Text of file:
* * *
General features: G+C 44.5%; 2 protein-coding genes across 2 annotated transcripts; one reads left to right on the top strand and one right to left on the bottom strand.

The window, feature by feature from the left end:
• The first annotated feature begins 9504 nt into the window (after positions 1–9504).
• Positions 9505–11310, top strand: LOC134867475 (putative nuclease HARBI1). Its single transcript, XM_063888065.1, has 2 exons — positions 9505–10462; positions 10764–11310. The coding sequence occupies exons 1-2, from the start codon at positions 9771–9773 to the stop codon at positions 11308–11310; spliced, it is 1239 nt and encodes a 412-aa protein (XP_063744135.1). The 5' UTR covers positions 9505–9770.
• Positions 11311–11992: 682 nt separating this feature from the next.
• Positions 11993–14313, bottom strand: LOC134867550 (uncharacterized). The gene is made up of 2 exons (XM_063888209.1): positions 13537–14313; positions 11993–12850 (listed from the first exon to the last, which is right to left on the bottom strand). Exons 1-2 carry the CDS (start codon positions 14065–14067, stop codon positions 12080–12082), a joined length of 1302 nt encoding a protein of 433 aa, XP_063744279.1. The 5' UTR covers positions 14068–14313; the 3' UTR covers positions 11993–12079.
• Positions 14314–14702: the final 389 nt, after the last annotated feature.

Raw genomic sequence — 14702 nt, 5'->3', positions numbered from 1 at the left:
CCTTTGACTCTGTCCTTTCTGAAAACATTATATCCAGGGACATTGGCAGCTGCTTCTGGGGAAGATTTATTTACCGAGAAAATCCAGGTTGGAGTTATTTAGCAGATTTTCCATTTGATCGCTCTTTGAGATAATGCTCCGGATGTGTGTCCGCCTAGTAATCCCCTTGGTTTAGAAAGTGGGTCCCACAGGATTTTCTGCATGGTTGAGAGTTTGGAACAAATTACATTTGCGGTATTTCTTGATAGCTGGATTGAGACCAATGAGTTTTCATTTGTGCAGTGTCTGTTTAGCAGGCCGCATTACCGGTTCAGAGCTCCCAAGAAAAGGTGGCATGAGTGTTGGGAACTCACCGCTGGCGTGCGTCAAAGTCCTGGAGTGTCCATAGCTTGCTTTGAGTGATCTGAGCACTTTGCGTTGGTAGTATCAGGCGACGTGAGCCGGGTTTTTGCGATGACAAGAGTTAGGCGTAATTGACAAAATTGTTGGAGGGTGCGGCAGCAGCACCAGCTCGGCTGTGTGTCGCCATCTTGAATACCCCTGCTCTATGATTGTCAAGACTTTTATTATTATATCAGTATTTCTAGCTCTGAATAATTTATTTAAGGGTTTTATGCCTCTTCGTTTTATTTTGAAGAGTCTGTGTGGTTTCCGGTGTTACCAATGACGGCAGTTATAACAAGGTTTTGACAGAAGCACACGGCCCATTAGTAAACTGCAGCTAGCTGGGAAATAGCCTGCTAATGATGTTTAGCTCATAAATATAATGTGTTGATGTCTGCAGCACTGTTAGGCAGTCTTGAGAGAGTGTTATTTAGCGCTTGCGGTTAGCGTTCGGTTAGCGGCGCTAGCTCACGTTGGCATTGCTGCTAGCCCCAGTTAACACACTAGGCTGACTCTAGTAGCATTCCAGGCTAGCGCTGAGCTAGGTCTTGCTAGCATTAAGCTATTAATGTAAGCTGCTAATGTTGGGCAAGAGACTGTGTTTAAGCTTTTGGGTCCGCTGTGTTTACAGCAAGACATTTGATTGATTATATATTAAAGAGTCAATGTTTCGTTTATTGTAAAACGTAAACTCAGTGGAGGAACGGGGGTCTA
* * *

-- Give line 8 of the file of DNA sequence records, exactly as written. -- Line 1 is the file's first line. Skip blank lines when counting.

Raw genomic sequence — 14702 nt, 5'->3', positions numbered from 1 at the left: